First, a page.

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Recent TIJS Graduate Highlight: Dr. Anastasiia Strakhova


By Blue Harvill

“My research interest evolved gradually,” Dr. Anastasiia Strakhova explains when asked about her scholarly development. After getting her BA in her home city of Kharkiv, Ukraine, and then her MA from the Central European University in Budapest, Hungary, Dr. Strakhova traveled to the United States to continue her education. While studying Yiddish in New York, Dr. Strakhova found her curiosity about Jewish migration. “I was so fascinated about the attachment that Jews felt to the United States, and the romanticization of the old country… And then I got very interested in seeing the archives and reading about the way that people were living [at that time in history].” Dr. Strakhova’s dissertation addresses late Imperial Russian migration policies through the prism of racialization and criminalization of Jews.

The expanse of Dr. Strakhova’s interests meant that she needed an institution with the same breadth of scholarship. “I was specifically searching for institutions that had professors in both Eastern European Jewish history and American Jewish history, and Emory was one of the few such schools,” Dr. Strakhova explains. She appreciates the support she received from Emory faculty and recognizes how her co-advisors collaborated to facilitate her scholarly development. “One of my advisors specializes in Jewish history in the Russian Empire, and then the other specializes in transnational history between Eastern Europe and the United States, specifically focusing on American Jewish history. So in this way, their interests complemented each other and led to my project very nicely.”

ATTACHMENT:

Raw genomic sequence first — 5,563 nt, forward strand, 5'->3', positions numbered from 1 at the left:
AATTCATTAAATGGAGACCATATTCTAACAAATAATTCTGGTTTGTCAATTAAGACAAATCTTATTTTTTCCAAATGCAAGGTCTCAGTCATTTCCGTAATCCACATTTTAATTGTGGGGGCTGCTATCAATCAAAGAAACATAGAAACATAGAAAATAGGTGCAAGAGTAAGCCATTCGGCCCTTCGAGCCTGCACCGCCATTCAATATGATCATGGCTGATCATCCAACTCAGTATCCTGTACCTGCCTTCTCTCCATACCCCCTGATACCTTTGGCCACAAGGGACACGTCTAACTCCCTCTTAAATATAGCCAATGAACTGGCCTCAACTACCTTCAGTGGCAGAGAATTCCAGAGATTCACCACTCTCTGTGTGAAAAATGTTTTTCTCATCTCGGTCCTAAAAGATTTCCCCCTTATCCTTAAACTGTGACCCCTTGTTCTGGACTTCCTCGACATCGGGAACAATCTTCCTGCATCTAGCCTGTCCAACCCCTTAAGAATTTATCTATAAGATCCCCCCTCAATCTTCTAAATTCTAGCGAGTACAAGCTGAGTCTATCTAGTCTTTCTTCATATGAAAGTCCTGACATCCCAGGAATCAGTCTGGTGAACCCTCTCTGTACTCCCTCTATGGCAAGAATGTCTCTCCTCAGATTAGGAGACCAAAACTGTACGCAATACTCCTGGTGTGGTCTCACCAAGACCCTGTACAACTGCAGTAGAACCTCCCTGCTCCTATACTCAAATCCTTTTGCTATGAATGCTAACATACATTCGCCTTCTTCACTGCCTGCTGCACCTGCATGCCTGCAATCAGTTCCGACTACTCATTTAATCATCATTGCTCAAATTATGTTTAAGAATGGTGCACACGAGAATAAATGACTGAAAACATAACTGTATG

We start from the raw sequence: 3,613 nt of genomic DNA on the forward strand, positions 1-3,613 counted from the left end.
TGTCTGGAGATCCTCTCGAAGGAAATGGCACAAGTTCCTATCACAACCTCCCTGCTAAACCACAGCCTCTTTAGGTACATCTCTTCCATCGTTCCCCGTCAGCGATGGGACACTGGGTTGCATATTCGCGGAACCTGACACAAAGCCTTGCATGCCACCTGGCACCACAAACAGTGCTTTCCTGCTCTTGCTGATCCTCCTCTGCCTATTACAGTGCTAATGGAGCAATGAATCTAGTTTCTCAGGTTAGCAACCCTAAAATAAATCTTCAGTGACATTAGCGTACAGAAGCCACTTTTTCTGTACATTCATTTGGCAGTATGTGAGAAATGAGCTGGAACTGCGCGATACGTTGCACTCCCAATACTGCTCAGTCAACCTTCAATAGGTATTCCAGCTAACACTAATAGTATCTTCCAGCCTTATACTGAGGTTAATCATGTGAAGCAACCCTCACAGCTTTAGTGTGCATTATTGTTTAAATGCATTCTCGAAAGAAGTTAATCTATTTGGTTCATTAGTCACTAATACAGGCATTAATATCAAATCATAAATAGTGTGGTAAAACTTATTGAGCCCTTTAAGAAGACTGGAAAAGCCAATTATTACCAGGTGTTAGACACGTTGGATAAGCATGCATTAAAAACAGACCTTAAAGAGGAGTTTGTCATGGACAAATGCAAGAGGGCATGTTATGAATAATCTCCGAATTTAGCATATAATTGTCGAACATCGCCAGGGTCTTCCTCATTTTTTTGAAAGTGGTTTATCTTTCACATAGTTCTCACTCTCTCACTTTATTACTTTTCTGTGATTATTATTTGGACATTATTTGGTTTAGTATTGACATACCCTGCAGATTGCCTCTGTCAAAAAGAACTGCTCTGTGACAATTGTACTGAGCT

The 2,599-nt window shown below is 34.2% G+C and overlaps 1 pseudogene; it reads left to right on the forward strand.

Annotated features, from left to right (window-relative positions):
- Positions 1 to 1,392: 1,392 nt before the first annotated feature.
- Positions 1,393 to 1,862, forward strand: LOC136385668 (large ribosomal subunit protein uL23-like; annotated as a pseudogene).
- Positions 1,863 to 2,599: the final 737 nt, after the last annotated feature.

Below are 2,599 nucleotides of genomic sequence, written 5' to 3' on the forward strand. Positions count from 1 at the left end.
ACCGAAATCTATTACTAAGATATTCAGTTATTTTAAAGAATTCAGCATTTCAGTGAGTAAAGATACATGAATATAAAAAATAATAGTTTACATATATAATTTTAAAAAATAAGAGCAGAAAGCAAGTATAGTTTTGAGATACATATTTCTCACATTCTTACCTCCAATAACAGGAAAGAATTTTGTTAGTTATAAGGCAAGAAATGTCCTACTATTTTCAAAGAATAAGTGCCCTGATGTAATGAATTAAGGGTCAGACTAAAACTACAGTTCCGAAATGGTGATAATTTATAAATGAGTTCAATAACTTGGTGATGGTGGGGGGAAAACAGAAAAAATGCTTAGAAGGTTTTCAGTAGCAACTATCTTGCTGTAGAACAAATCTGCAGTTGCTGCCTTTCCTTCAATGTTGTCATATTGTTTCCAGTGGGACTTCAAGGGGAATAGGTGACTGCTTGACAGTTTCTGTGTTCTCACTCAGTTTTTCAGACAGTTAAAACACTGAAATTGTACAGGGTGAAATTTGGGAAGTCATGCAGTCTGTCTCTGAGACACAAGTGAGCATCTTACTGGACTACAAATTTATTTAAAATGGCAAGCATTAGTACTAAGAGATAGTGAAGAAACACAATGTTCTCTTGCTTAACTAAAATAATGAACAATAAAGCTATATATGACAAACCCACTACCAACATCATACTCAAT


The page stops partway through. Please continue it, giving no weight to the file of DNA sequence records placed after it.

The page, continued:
Dr. Strakhova also acknowledges the valuable feedback she received from members of her dissertation committee outside of Jewish history specifically, noting that they helped her to see the big picture more clearly, and taught her how to express the value of her project to the field of history as a whole. “Anastasiia’s research will certainly prove important and have resonance beyond the specific fields of Russian and Jewish History,” one of her committee members, Dr. Brian Vick, explains. “Her research opens up new perspectives in [my own field of] German history as well. Above all, though, Anastasiia’s work has implications for migration and diaspora studies more generally, at a moment when escalating refugee and migrant crises make these issues all too pressing.”

Aside from the support of her committee, Dr. Strakhova recognizes the Tam Institute for Jewish Studies as a significant facilitator of her research and education at Emory. She reminisces about dinners with invited scholars that allowed her to develop informal relationships with influential scholars in Jewish studies. “Several years ago they invited Steven Zipperstein, who wrote extensively about Jews in the Russian Empire. He wrote a book about Jews in Odesa and I was going to do research in Odesa so it was very interesting to talk to him about his experience in the Odesa archive and what was available there.” Dr. Strakhova also received grants from the Tam Institute to travel to different archive sites during the summers of her time at Emory, as well as support for her time spent in Tel Aviv learning Yiddish.